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RNA editing and alternative splicing of the insect nAChR subunit alpha6 transcript: evolutionary conservation, divergence and regulation.

Jin Y, Tian N, Cao J, Liang J, Yang Z, Lv J - BMC Evol. Biol. (2007)

Bottom Line: The occurrence of alternative splicing was found to be regulated in distinct modes and, in some cases, even correlated with RNA editing.On the basis of comparative analysis of orthologous nAChR alpha6 genes from different insects spanning ~300 million years of evolution, we have documented the existence, evolutionary conservation and divergence, and also regulation of RNA editing and alternative splicing.Phylogenetic analysis of RNA editing and alternative splicing, which can create a multitude of functionally distinct protein isoforms, might have a crucial role in the evolution of complex organisms beyond nucleotide and protein sequences.

View Article: PubMed Central - HTML - PubMed

Affiliation: Institute of Biochemistry, College of Life Sciences, Zhejiang University (Zijingang Campus), Hangzhou, Zhejiang, PR of China. jinyf@zju.edu.cn

ABSTRACT

Background: RNA editing and alternative splicing play an important role in expanding protein diversity and this is well illustrated in studies of nicotinic acetylcholine receptors (nAChRs).

Results: Here, we compare the RNA editing and alternative splicing of the nAChR alpha6 subunit genes from different insects spanning ~300 million years of evolution- Drosophila melanogaster, Anopheles gambiae, Bombyx mori, Tribolium castaneum and Apis mellifera. The conserved and species-specific A-to-I RNA editing occurred across all species except A. gambiae, which displayed extraordinarily short flanking intronic sequences. Interestingly, some A-to-I editing sites were a genomically encoded G in other species. A combination of the experimental data and computational analysis of orthologous alpha6 genes from different species indicated that RNA editing and alternative splicing predated at least the radiation of insect orders spanning ~300 million years of evolution; however, they might have been lost in some species during subsequent evolution. The occurrence of alternative splicing was found to be regulated in distinct modes and, in some cases, even correlated with RNA editing.

Conclusion: On the basis of comparative analysis of orthologous nAChR alpha6 genes from different insects spanning ~300 million years of evolution, we have documented the existence, evolutionary conservation and divergence, and also regulation of RNA editing and alternative splicing. Phylogenetic analysis of RNA editing and alternative splicing, which can create a multitude of functionally distinct protein isoforms, might have a crucial role in the evolution of complex organisms beyond nucleotide and protein sequences.

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Comparison of the editing levels among four orders. The editing sites (in red) and their editing levels (A/G signal) of sites 3–6 and 9–13 among the nAChR alpha6 orthologs from D. melanogaster (Dme), B. mori (Bmo), T. castaneum (Tca) and A. mellifera (Ame) are shown. RNA editing of the nAChR subunit alpha6 genes from D. melanogaster have been previously described [16]. Some RNA editing sites were not evidently detected as a mixed sequence signal G and A, but revealed by sequencing of cDNA clones.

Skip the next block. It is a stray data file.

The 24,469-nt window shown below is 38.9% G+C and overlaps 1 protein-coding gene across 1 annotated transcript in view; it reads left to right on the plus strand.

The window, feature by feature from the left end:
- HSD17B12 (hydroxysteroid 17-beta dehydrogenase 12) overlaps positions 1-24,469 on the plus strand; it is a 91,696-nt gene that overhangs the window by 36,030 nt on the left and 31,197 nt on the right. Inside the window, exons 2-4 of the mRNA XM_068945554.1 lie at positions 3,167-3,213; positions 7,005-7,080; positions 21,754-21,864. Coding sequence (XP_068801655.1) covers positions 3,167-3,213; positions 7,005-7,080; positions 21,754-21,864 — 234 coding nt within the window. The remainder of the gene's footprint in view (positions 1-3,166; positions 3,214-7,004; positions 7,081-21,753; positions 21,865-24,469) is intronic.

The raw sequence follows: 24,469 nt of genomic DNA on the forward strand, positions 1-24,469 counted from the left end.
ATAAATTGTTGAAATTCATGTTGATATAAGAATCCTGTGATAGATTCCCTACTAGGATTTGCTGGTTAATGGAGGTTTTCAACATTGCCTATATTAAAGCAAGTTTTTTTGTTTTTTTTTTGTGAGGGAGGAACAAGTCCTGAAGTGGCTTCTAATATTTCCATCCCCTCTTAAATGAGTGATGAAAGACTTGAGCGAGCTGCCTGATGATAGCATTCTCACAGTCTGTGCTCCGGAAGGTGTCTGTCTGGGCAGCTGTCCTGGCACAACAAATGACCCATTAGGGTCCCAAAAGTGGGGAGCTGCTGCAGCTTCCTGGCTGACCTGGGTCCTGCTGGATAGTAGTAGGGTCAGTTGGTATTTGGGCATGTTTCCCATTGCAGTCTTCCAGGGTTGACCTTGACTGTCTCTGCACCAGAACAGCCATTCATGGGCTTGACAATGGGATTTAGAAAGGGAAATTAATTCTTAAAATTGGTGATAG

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Figure 6: Comparison of the editing levels among four orders. The editing sites (in red) and their editing levels (A/G signal) of sites 3–6 and 9–13 among the nAChR alpha6 orthologs from D. melanogaster (Dme), B. mori (Bmo), T. castaneum (Tca) and A. mellifera (Ame) are shown. RNA editing of the nAChR subunit alpha6 genes from D. melanogaster have been previously described [16]. Some RNA editing sites were not evidently detected as a mixed sequence signal G and A, but revealed by sequencing of cDNA clones.

Mentions: We have subsequently analyzed the nAChR alpha6 genes from T. castaneum and A. mellifera. We demonstrated that editing also occurred in both the alpha6 homolog of T. castaneum and A. mellifera, with a quite different pattern of editing (Figure 5, 6). These sites were originally discovered through sequence analysis of cDNAs that were subsequently compared with genomic DNA. In each case, A was observed in the genomic sequence with G at the corresponding position in numerous cDNAs. A-to-I RNA editing occurred across the species except A. gambiae with its extraordinarily short flanking intronic sequences (Figure 5, 6). There are up to 11 A-to-I RNA editing sites in A. mellifera. During the preparation of this paper, six A-to-I RNA editing sites were found in A. mellifera [24], which were identical with 6 of the 11 RNA editing sites in our experiment. The editing sites 5 and 10 in nAChR alpha6 were conserved among the four orders of insect, represented by D. melanogaster, B. mori, T. castaneum and A. mellifera (Figure 5). The RT-PCR clone data revealed that editing was detectable at site 1 in B. mori and A. mellifera, as in Drosophila, albeit at a very low level. Site 4 was edited at low levels in D. melanogaster, but almost completely edited in B. mori, and undetectable in T. castaneum and A. mellifera. Interestingly, site 3 was specifically edited in A. mellifera but it constituted a genomically encoded G in other species. Sites 7 and 8 were markedly edited in A. mellifera, while editing was undetectable in other species. In contrast, site 6 was edited in D. melanogaster, B. mori and T. castaneum, but undetectable in A. mellifera (Figure 5). Overall, editing sites and levels of the alpha6 homolog differed among species, possessing conserved and species-specific editing sites in each species. However, this was the most highly conserved RNA editing event yet reported in invertebrates.